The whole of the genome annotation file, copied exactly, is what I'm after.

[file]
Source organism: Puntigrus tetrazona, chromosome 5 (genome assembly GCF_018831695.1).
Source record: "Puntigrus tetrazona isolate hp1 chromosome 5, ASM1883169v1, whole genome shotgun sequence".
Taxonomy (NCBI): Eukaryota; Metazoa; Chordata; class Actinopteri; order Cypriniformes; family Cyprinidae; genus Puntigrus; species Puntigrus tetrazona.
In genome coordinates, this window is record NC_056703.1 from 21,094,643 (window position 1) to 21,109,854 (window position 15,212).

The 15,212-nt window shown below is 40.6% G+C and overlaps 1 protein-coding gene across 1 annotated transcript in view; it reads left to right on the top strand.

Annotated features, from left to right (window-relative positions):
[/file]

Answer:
Source organism: Puntigrus tetrazona, chromosome 5 (genome assembly GCF_018831695.1).
Source record: "Puntigrus tetrazona isolate hp1 chromosome 5, ASM1883169v1, whole genome shotgun sequence".
Taxonomy (NCBI): Eukaryota; Metazoa; Chordata; class Actinopteri; order Cypriniformes; family Cyprinidae; genus Puntigrus; species Puntigrus tetrazona.
In genome coordinates, this window is record NC_056703.1 from 21,094,643 (window position 1) to 21,109,854 (window position 15,212).

The 15,212-nt window shown below is 40.6% G+C and overlaps 1 protein-coding gene across 1 annotated transcript in view; it reads left to right on the top strand.

Annotated features, from left to right (window-relative positions):